Recap of Nebraska Legislative Hearing on LB 176 or the Grease the Skids for Corporate Hog Production Bill

A bill introduced in the Nebraska Legislature, LB 176, would remove the restriction on meat packing corporations owning hogs in Nebraska. This intends to grease the skids for corporate hog production. A hearing on the bill was held on February 11. We live-tweeted it, so you could be in the know.

A Boost for Net Neutrality and Rural Internet Users

Last week was a banner moment for supporters of net neutrality, and for rural internet users. FCC Chairman Tom Wheeler released an op-ed that laid out his proposal for insuring that the internet remain an open place for everyone.

Chairman Wheeler proposed that the FCC use Title II of the Communications Act to reclassify broadband internet service providers as common carriers. Doing so would prevent them from charging a premium for prioritized ‘fast lanes’ on the internet. Net neutrality is valued so highly because it maintains the internet as an equal playing field for everyone.

Redesigning Medicaid in Montana

An ounce of prevention is worth a pound of cure, especially when it comes to medical care. Disease prevention and early intervention is so much cheaper than treating a disease or injury after it has progressed.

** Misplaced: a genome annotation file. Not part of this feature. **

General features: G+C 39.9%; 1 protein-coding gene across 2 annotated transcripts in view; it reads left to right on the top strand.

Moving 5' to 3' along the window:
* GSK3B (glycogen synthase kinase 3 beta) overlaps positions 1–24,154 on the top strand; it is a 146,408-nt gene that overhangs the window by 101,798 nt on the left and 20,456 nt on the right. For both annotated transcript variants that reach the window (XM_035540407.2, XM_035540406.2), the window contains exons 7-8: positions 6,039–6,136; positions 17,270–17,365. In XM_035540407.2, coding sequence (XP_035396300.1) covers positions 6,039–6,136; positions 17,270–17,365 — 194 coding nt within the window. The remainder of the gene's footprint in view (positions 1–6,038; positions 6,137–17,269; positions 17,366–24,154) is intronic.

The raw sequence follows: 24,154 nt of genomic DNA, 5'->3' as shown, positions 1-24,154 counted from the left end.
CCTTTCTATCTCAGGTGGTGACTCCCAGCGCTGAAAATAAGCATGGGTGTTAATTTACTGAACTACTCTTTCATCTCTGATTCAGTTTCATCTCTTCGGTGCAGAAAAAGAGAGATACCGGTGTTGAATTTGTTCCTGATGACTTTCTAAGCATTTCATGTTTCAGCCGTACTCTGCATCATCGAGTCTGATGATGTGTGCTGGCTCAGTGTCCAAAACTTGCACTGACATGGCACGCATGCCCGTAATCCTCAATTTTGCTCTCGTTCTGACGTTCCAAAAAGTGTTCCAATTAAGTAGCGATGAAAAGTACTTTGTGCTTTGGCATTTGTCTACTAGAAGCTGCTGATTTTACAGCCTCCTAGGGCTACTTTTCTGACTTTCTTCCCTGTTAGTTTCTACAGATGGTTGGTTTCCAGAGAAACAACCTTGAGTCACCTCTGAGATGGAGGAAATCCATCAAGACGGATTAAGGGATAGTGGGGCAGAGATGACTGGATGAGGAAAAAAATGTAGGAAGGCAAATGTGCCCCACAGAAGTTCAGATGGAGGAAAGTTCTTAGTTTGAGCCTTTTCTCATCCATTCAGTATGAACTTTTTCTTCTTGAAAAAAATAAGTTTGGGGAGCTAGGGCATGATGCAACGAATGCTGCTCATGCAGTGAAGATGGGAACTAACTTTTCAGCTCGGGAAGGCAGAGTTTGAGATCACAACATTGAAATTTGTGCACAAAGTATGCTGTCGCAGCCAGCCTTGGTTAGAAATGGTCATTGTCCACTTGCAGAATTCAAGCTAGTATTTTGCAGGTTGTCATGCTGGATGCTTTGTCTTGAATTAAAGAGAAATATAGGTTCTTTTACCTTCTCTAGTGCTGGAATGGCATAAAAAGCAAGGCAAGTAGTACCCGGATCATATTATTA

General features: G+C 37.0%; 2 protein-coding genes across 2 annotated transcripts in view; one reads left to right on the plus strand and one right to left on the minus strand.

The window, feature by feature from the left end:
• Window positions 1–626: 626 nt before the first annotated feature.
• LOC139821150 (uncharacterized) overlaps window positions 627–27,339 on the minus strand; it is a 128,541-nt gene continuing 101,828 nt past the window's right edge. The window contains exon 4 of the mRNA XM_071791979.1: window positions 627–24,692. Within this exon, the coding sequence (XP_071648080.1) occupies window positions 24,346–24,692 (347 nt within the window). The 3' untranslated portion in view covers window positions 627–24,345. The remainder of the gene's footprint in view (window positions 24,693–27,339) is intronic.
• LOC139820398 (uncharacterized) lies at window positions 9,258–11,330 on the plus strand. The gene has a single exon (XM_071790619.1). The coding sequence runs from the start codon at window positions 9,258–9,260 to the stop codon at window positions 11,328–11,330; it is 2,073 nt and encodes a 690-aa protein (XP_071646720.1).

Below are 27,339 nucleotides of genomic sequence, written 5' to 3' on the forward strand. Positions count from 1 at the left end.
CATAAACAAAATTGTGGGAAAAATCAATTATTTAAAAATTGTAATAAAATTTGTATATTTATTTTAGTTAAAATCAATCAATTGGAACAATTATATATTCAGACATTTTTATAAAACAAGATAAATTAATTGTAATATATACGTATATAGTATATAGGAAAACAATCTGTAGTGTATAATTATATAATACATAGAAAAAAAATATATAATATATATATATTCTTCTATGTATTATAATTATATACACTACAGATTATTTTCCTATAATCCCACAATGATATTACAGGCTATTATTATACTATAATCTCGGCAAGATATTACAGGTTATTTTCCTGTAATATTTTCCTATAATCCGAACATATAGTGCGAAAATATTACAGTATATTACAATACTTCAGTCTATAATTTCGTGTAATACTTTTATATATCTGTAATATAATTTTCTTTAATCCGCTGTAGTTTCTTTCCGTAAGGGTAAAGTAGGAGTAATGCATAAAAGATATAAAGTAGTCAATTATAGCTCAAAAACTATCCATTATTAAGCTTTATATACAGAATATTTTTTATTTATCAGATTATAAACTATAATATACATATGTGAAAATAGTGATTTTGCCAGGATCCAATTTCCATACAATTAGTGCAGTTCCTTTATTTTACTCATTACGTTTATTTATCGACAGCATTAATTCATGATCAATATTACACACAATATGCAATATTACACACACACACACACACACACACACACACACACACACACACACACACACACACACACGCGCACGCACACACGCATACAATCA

Returning Balance to Nebraska Taxes

For decades, Nebraskans have heard that the real tax debate in this state should focus on sustainable, meaningful property tax reform. There seems to be a current consensus among citizens, Senators, and the new administration that the time has come to actually provide meaningful, sustainable property tax reform.
However, can Nebraska enact property tax reform while avoiding cuts to schools and other key services? Our local governments are among the most property tax dependent in the nation - only Illinois relies more on property taxes to fund schools.

Expressing Love for Rural America

Working for a stronger rural America (or working on behalf of any nonprofit cause) means that we often focus on what needs fixing. However, we don't want our staff or supporters losing sight of why the Center for Rural Affairs exists. You support the Center and we work here for one simple reason: We love rural America.


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